Higher Pictures presents Linnaeus After Dark, a new body of work by the artist and writer Claire Pentecost. This is Pentecost’s second exhibition with the gallery.
Carl Linnaeus (1707-1778), the Swedish botanist known as the “father of modern taxonomy,” famously invented a Latin naming system for all plants and animals which allowed them to be classified into clearly demarcated categories. While such boundaries have advanced human scientific understanding by providing a foundation for our knowledge of the world, Claire Pentecost emphasizes that they are constructed impositions; in cutting out the grey areas of biology, making distinctions between one thing and another, we impose a logic and order that does not capture a complete understanding of the real. Classification fails us by erasing the intermediary.
Pentecost, who has long advocated for the role of what she calls “the public amateur” in the production and interpretation of knowledge, has a research background in agriculture, food systems, bio-engineering, and the history of science. In the current work she depicts the unclassifiable, writing:
“I want to suggest a liminal kind of time in which categories break down. There is revelry, longing for connection, foreboding, and posturing in new identificatory combinations…The former working title was ‘The Persistence of the Unsorted.’ Perhaps that will give you another clue as to what this is all about.”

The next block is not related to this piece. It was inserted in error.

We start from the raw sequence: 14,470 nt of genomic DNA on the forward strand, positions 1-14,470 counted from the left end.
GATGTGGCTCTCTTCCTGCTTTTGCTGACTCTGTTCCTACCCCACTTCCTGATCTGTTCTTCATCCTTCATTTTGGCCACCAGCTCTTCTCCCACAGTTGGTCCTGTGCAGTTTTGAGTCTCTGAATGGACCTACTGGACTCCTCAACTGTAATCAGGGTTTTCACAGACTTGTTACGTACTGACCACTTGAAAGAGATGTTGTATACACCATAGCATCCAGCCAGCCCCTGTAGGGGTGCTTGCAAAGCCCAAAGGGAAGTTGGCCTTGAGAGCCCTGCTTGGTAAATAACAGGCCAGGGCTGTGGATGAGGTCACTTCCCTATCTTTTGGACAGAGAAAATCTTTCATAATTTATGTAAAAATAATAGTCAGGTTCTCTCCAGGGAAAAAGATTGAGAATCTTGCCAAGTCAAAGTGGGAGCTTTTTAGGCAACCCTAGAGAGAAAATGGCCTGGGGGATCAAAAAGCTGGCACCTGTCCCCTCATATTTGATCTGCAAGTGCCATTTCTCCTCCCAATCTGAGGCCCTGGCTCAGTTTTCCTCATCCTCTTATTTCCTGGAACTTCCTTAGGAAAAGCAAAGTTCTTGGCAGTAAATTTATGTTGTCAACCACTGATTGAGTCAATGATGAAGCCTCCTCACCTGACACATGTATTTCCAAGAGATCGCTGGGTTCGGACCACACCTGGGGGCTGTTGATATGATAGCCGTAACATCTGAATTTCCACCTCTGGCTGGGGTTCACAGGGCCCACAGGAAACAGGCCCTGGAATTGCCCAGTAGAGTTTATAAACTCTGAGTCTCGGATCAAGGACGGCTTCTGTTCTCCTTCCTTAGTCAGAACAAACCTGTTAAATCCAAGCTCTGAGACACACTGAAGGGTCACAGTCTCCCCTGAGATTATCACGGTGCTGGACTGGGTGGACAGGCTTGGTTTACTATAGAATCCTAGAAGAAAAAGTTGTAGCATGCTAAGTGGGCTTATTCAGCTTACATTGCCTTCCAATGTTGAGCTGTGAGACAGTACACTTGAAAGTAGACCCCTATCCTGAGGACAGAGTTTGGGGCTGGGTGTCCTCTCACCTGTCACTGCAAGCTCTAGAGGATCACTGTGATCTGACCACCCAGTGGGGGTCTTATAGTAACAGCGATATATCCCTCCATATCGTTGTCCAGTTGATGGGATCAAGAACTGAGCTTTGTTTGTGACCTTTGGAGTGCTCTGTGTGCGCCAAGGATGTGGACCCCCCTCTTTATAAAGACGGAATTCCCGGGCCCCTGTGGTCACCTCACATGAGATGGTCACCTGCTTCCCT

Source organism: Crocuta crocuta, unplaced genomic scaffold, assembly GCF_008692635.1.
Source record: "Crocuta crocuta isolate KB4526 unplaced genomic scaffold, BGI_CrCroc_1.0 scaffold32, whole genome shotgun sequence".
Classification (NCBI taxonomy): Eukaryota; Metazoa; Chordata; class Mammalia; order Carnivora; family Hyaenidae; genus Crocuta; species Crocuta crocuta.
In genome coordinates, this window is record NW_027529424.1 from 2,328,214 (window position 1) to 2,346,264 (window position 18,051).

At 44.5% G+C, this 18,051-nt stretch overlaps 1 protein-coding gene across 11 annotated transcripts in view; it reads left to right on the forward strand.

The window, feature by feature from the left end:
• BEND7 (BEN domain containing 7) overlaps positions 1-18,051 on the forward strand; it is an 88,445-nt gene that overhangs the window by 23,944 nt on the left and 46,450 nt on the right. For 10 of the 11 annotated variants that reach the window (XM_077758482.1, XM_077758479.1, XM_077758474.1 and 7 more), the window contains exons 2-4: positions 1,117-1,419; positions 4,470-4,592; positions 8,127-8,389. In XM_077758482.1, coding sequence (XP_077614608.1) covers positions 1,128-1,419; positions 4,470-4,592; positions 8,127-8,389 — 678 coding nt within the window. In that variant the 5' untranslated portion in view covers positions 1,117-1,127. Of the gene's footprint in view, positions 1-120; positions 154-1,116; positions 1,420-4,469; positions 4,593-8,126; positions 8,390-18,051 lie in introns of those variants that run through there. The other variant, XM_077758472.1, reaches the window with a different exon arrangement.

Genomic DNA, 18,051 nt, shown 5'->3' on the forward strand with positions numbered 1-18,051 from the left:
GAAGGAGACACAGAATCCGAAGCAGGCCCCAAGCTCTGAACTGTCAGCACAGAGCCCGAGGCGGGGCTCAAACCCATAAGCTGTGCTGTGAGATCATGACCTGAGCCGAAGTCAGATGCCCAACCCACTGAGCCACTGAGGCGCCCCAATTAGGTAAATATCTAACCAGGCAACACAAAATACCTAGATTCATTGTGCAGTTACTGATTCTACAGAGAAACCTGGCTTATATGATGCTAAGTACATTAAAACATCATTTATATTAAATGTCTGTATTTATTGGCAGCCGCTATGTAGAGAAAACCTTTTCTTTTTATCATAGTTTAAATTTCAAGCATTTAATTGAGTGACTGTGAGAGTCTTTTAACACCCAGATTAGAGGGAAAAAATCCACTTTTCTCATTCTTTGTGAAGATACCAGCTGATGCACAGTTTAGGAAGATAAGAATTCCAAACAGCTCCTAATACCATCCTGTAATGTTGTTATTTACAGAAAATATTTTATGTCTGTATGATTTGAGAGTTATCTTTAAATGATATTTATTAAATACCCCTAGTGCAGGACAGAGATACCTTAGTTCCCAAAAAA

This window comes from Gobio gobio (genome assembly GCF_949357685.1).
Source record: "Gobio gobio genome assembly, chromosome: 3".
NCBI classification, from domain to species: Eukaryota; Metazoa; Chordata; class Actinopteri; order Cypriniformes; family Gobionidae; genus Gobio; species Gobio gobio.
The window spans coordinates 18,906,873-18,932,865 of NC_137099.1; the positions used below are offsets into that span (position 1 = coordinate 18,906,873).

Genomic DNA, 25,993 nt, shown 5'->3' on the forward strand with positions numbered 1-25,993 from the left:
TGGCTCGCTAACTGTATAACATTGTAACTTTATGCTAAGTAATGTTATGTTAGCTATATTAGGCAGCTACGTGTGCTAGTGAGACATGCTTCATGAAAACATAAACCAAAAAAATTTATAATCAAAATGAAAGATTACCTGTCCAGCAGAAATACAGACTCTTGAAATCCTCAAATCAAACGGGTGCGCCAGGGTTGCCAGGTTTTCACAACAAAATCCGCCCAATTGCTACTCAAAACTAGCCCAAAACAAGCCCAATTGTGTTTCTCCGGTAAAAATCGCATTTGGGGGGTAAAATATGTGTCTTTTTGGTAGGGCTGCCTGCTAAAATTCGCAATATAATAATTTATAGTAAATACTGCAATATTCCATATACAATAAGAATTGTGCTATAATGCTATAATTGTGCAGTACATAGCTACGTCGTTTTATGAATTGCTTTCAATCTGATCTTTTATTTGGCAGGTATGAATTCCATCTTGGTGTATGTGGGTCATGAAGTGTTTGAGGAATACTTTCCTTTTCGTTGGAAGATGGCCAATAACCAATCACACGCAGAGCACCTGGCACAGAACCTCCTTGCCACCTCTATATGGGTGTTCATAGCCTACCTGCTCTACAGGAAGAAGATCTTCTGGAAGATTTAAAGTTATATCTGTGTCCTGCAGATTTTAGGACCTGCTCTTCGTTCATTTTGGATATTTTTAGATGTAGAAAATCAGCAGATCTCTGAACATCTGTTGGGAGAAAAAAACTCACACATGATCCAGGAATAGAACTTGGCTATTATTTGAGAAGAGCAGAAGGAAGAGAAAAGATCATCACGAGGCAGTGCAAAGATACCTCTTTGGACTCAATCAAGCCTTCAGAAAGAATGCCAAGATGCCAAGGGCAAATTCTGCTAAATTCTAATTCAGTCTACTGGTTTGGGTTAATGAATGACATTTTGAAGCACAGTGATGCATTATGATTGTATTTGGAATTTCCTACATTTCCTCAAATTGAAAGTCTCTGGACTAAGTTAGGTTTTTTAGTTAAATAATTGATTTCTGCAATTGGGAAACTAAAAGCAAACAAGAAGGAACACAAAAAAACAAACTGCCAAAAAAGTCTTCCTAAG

Pentecost’s photographs evoke the murky ambiguity of interior life, toying with the boundary between natural and artificial. The artist notes that, just as Linnaeus drew borders between species and divvied up Homo sapiens according to race, geographic borders have been used to enforce apartheid and regimes of racialized economic control. Rigid conceptions of biology also police gender and sexuality, overlooking the diverse relations between human beings.
Since the early 2000s, scientists have popularized the notion that we are living in a new epoch best described as the “Anthropocene”—a measurable geological shift brought about by human activity. In this context, Pentecost sees the urgency of reexamining our current systems, creating images that uncannily dissolve “the wedge between beings and the earth that bore them.”
Pentecost has exhibited nationally and internationally at dOCUMENTA (13), Kassel, Germany; 13th Istanbul Biennial; Whitechapel Gallery, London; 3rd Mongolian Land Art Biennial; MCA Chicago; MSU Broad Art Museum; Museum of Contemporary Photography, Chicago; Higher Pictures, New York; Corcoran Museum, Washington, DC; Milwaukee Art Museum; Transmediale 05, Berlin; American Fine Arts, New York; and many others. She has received awards from the Chicago Public Art Commission, Illinois Art Council, Banff Center for the Arts, Headlands Center for the Arts, as well as the Bellagio Residency from the Rockefeller Foundation.
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